“It is straying further down a dangerous path. The Chinese side will not allow the Philippines to act willfully,” Wu declared during a briefing. “We have responded with legitimate, resolute and restrained actions. The Philippine side should realize that provocations will only do themselves more harm than good, and soliciting foreign support will lead nowhere.”

When questioned about Marcos pledging countermeasures, Wu warned that Beijing would adopt tactics to defend its sovereignty.

“China firmly opposes the Philippine side’s treachery and provocation, as well as its fabrication of lies to mislead international public opinion,” Wu added. 

China’s Ministry of National Defense, in a March statement, titled “China Will Not Allow the Philippines to Act Willfully”, slammed “the provocations by the Philippine side” for rising hostilities. 

“Relying on the backing of external forces … the Philippine side has frequently infringed on rights and provoked and created trouble at sea, as well as spreading false information to mislead the international community’s perception of the issue, which is, so to speak, going further and further down a dangerous road,” the statement stated. 

From April 22 to May 10, about 17,000 troops as well as observers from 14 nations participated in the annual Philippine-U.S. Balikatan (shoulder-to-shoulder) military exercises. However, China has criticized the military exercises as “deliberate provocations”, which only “stoke tensions” and risk plunging the world into a vortex of division and turbulence.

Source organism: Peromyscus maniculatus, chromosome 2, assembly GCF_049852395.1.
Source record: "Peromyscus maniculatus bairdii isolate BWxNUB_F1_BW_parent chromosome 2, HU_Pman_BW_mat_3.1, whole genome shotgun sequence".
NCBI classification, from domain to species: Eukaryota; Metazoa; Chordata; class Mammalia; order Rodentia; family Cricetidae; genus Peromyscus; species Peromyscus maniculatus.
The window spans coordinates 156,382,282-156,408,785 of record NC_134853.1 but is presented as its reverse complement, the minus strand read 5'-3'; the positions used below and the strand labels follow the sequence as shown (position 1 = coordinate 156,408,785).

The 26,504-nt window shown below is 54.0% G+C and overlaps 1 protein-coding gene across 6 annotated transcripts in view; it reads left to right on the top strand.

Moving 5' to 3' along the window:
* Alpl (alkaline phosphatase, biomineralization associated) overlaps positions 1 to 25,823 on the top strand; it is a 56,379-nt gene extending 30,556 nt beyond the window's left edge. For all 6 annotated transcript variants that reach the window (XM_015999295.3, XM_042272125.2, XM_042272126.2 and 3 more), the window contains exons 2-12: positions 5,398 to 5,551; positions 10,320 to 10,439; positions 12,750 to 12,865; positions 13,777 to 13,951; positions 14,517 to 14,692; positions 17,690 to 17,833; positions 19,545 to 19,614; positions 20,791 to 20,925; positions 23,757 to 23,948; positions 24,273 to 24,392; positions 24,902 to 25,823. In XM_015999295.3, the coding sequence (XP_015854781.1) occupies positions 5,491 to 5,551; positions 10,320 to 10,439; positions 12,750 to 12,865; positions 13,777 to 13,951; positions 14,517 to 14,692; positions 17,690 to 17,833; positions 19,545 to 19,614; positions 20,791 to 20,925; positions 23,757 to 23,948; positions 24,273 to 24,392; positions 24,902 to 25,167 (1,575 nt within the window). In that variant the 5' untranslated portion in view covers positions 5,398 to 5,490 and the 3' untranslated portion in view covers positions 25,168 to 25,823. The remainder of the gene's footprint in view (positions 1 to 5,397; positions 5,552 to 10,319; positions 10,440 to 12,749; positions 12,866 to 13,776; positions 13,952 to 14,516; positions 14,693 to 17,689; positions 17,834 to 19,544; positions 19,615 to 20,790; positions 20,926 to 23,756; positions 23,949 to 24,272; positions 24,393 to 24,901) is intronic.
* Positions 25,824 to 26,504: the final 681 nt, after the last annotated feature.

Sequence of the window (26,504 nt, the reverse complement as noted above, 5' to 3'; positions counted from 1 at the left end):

Beijing warned against “maritime containment, encirclement and island blockades”, and condemned the increasing collaboration between the Philippines and its Western partners.

Notably, this year’s Balikatan came after a historic Japan-Philippine-U.S. trilateral summit in Washington, where the U.S. president Joe Biden publicly issued a statement warning China not to use force against Philippine vessels lest the U.S. step in.

“As I said before, any attack on Philippine aircraft, vessels, or armed forces in the South China Sea will invoke our Mutual Defense Treaty,” Biden said, pledging direct military intervention should China and the Philippines engage in an armed conflict. 

To stand on a moral high ground to reflect China’s belligerent actions, Marcos on May 6 assured that the Philippines would not employ water cannons in a tit-or-tat move in the South China Sea, declaring that increasing tensions was the last thing Manila wanted to do.  

“We will not follow the Chinese coast guard and Chinese vessels down that road,” Marcos told reporters, as cited by Reuters, elaborating that the goals of the Philippine navy and coast guard are to decrease tensions instead. 

In response, a spokesperson for the Chinese foreign ministry said at a regular press briefing on May 6: “If the Philippines truly wants to de-escalate the situation in the South China Sea, it should immediately stop sending ships … and stop sending supplies to illegally grounded ships.”

Photo credit: iStock/ Kachura Oleg